Fujitsu, Toshiba begin 65nm chip trial production

Toshiba is currently evaluating early 65-nanometer samples

The first semiconductor wafers produced by Fujitsu Ltd. and Toshiba Corp. using a next-generation production technology have begun rolling off trial production lines at factories in and near Tokyo.

Fujitsu showed some trial wafers at a company event held in Tokyo last week and confirmed the wafers are produced using a 65-nanometer production technology on a trial line at its Akiruno Technology Center in western Tokyo. Its 65-nanometer technology is still in the development stage and it has not yet reached the level where Fujitsu can evaluate chips built using the technology or supply samples to customers, said Amy Ishida, a company spokeswoman.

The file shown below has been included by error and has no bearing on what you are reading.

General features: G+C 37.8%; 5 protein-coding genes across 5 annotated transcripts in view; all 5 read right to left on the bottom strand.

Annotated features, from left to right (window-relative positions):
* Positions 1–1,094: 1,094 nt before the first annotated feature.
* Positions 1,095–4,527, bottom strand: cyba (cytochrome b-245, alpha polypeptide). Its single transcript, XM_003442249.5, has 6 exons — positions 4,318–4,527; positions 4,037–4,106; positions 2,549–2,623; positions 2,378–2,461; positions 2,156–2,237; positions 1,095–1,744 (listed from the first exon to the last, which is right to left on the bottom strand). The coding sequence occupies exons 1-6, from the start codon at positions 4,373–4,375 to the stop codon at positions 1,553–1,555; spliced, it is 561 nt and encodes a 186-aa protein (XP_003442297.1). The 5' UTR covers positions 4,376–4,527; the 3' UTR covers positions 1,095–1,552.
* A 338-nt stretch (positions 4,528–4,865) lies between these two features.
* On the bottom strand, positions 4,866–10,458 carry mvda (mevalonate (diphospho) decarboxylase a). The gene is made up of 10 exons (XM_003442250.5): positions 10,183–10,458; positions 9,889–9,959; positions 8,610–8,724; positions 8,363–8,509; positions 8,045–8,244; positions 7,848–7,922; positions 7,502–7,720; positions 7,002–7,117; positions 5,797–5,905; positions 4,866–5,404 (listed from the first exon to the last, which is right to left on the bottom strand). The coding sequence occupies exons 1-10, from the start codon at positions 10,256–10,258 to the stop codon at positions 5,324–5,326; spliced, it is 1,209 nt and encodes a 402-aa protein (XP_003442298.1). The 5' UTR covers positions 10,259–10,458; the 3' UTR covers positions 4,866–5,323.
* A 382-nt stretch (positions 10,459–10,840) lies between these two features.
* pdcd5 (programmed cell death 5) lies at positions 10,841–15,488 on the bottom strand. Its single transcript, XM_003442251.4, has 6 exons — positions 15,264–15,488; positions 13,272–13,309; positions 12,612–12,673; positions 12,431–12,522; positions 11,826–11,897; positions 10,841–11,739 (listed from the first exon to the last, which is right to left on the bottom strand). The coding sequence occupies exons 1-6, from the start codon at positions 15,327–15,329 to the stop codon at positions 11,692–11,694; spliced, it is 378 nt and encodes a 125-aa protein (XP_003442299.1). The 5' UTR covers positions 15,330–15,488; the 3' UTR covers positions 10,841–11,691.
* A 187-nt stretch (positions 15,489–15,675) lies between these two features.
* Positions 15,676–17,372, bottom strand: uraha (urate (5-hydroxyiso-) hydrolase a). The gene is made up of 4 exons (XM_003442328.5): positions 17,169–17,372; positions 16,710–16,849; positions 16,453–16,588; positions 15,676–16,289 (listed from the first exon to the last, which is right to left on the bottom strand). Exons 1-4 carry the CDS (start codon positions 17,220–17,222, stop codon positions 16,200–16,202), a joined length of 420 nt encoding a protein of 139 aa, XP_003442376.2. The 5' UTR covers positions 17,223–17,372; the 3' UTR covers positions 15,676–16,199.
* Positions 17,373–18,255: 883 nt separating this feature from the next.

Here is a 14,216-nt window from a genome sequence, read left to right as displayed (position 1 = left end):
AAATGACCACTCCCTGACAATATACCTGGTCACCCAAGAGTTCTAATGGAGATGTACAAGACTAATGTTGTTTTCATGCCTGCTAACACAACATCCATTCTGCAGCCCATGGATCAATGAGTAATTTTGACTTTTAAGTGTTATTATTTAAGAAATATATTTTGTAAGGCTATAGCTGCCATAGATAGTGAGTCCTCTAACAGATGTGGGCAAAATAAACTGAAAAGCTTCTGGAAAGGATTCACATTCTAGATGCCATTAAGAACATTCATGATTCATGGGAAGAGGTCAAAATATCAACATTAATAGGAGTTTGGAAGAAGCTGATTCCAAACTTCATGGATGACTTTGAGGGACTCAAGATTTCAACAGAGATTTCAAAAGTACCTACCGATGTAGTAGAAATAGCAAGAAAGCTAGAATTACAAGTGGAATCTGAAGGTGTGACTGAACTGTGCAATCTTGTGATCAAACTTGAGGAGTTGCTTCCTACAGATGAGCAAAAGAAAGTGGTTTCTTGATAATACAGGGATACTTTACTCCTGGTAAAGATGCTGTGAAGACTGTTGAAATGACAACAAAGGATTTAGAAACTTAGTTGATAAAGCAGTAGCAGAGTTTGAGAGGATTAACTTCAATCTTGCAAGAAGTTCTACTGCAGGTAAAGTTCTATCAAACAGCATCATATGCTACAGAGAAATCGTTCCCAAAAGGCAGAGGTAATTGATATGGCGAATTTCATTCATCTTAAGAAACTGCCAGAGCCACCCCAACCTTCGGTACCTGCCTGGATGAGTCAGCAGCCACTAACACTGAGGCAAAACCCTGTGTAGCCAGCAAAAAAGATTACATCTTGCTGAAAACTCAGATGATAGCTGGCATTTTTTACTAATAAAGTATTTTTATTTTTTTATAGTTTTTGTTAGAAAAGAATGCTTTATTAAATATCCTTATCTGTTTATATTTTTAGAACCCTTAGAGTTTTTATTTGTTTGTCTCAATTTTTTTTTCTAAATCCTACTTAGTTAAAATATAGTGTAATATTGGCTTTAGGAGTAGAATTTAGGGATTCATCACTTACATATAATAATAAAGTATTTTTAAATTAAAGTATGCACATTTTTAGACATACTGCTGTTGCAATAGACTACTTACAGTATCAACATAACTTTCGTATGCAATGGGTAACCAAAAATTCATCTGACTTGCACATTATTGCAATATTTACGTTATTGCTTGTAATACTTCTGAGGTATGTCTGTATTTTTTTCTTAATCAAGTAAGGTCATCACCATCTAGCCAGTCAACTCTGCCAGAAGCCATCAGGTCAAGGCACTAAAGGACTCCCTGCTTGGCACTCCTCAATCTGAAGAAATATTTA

Toshiba is slightly further along in the development of the technology and is currently evaluating early 65-nanometer samples, said Junichi Nagaki, a company spokesman. Toshiba is using a pilot line at a facility in Yokohama to produce the chips.

One of the first uses for Toshiba's technology will be the production of the Cell processor, which will be used in Sony Computer Entertainment Inc.'s (SCEI) upcoming PlayStation 3 games console and future consumer electronics products from other companies. In this area Toshiba is working with SCEI, Sony Corp. and IBM Corp. on technology development. Mass production is scheduled for the first half of 2005, said Nagaki.

Today's most advanced semiconductors are produced using a 90-nanometer process. The measurement refers to the size of the smallest track or gap width that can be made on the chip's surface. Sixty-five nanometers is about a thousandth the width of a human hair.

A smaller number means semiconductors can be made physically smaller, because everything can be made to take up less space, or made more powerful, because more can be crammed into a given space. For this reason, progress in manufacturing technology is a vital part of realizing faster, smaller and cheaper chips and ultimately the products in which they are used.

Copyright © 2004 IDG Communications, Inc.

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